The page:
Apollo legends see Historic Mission Control unveiled

It was an historic sight – living legends who worked on the Apollo program reunited for a major milestone — the unveiling of restored Historic Mission Control consoles used to send humans to the Moon. The newly restored units arrived in a return flight to Ellington Airport by way of NASA’s Super Guppy.

NASA’s Johnson Space Center and NASA’s Johnson Space Center are leading the restoration of Historic Mission Control and this marked a major milestone in the ongoing campaign to restore a National Historic Landmark before Apollo 11’s 50th anniversary.

Designed to carry oversized cargo, the Super Guppy airlifted the consoles from the Cosmosphere, a space museum in Hutchinson, Kan. Luminaries of the Apollo program — Will Davidson, Ed Fendell, Robert Grilli, Milt Heflin, Denny Holt, James Kelly, Thomas Loe, Glynn Lunney, Merlin Merritt, Bill Moon, Bill Reeves, and Milt Windler – saw the restored consoles for the first time under a hangar at Ellington Airport.

Joining them were JSC Director Mark Geyer, Space Center Houston CEO William T. Harris, plus JSC Apollo Mission Control Restoration Project Manager Jim Thornton and Director of Flight Operations Brian Kelly.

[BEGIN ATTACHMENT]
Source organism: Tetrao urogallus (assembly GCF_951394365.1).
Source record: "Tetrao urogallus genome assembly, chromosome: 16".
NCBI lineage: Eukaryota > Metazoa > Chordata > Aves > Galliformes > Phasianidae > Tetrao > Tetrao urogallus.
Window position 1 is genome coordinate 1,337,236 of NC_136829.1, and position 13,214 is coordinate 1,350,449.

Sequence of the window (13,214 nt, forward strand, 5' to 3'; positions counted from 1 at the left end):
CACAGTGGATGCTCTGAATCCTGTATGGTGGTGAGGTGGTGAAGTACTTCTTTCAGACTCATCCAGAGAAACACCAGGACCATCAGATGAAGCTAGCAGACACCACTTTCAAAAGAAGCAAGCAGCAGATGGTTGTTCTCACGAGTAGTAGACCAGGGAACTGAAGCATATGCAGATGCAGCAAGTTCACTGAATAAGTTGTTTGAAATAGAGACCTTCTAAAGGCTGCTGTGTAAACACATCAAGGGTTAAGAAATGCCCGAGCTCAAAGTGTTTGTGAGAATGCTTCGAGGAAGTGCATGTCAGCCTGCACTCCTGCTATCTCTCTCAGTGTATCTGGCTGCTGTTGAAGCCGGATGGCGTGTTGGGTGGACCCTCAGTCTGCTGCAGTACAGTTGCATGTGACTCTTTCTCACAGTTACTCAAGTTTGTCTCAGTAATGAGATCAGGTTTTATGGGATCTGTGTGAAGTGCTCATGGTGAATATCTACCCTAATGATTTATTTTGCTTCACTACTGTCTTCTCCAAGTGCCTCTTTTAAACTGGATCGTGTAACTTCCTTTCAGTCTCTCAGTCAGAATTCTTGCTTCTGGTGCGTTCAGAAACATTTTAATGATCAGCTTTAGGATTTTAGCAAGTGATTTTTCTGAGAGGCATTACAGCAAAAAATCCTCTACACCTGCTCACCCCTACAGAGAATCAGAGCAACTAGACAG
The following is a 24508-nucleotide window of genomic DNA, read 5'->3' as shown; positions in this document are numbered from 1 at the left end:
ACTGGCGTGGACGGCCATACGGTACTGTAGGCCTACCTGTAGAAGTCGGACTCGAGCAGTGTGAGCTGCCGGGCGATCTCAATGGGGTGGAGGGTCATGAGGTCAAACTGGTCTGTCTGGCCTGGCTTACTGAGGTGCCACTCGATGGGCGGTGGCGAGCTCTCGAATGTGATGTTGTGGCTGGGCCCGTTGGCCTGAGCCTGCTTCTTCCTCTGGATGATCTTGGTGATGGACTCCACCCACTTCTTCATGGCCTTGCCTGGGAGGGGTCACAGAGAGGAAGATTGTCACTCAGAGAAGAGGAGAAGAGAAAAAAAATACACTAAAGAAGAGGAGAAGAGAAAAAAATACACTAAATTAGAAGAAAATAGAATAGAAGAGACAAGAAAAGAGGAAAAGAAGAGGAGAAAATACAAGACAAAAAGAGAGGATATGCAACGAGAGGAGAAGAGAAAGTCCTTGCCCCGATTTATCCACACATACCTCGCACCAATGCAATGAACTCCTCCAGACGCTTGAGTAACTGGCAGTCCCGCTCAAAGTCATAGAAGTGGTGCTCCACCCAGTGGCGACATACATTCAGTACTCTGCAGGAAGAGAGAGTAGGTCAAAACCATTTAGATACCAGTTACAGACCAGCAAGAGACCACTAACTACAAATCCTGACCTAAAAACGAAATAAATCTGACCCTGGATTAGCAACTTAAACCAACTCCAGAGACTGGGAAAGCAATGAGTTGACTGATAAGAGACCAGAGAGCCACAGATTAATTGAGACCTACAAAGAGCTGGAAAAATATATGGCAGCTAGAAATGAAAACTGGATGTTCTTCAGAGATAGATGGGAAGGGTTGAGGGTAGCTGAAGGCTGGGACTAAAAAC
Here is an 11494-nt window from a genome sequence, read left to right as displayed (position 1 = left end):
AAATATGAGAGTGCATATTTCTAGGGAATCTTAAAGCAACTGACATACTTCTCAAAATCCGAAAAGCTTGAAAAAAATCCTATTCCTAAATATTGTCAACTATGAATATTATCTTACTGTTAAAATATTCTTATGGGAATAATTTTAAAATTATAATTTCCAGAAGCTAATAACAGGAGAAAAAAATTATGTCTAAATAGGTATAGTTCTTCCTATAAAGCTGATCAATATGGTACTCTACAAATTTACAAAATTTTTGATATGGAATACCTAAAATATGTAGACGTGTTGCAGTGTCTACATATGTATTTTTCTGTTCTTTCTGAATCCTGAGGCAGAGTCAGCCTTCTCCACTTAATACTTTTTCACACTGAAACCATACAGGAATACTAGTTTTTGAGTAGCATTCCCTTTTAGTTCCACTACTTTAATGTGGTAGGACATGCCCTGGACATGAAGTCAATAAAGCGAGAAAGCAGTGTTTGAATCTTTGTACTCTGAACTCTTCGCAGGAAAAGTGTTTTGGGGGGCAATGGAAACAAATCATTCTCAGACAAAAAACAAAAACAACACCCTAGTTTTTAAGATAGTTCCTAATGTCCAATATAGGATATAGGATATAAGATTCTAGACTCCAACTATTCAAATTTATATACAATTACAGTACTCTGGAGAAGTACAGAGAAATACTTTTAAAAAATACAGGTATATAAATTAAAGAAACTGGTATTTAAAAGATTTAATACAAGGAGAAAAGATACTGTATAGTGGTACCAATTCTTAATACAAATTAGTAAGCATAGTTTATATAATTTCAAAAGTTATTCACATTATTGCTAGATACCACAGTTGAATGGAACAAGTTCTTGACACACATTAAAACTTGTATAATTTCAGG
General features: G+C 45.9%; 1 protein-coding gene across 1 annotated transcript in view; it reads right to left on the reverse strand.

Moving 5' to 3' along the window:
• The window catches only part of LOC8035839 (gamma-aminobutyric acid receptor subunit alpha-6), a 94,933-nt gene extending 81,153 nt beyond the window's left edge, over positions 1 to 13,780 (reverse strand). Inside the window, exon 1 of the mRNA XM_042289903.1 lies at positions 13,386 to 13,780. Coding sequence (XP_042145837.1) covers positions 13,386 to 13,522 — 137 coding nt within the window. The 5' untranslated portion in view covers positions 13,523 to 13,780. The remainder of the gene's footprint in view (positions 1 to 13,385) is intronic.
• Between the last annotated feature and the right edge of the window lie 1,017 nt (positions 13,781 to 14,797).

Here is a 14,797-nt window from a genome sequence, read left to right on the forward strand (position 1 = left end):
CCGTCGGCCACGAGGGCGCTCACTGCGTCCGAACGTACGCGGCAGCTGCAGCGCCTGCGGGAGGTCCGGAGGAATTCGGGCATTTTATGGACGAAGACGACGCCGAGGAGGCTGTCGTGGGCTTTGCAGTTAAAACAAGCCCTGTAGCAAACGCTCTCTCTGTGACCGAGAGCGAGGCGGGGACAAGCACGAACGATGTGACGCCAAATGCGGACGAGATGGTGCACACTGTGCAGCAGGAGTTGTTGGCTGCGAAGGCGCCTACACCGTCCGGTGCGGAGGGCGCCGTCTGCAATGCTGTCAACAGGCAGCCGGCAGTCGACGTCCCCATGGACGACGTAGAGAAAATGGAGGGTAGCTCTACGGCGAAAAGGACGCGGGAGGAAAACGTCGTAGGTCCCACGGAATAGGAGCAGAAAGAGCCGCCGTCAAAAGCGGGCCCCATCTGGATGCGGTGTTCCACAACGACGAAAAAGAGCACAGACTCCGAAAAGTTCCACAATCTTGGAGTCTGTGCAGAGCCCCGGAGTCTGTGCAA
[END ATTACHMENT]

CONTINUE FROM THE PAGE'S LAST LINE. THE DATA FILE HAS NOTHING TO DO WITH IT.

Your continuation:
“We want to keep the legacy of the Apollo-era alive and preserve Historic Mission Control,” said Harris. “Thanks to the combined efforts of so many people, future generations can experience this iconic room exactly as it was when Neil Armstrong made his historic first steps on the Moon.”

Time had taken a toll on the Mission Operations Control Room, used during the Gemini, Apollo and Space Shuttle eras, and it was in acute need of restoration. Furnishings such as carpeting, tile, paperwork, coffee cups and ashtrays in the room are being collected and restored to recreate the appearance of an active Apollo era Mission Control room — how the area looked the moment the first Moon landing occurred on July 20, 1969.

Designated a National Historic Landmark in 1985, the control room celebrates human space exploration and inspires people from around the world who visit. Johnson Space Center, Space Center Houston and the City of Webster are working together to restore the room that made what seemed an inconceivable dream become a reality. Webster, a longtime supporter of Space Center Houston, gave a $3.5 million lead gift toward the $5 million restoration byThe Cosmosphere, which is restoring nearly two dozen consoles.

The restored Mission Control Room will be unveiled to the world in time for the Apollo 11 mission’s 50th anniversary and the City of Houston will host a month-long celebration, including a ribbon-cutting for the restored Mission Control room.

“On a Mission” campaign. Space Center Houston then led a 30-day funding campaign drawing more than 4,000 pledges from 15 countries including the United States, Canada, the United Kingdom and Germany. The city of Webster matched the crowdfunding campaign gifts dollar-for-dollar up to $400,000 as a component of the lead gift. Current proceeds stand at approximately $4.5 million leaving $500,000 remaining to meet the $5 million On a Mission campaign goal.

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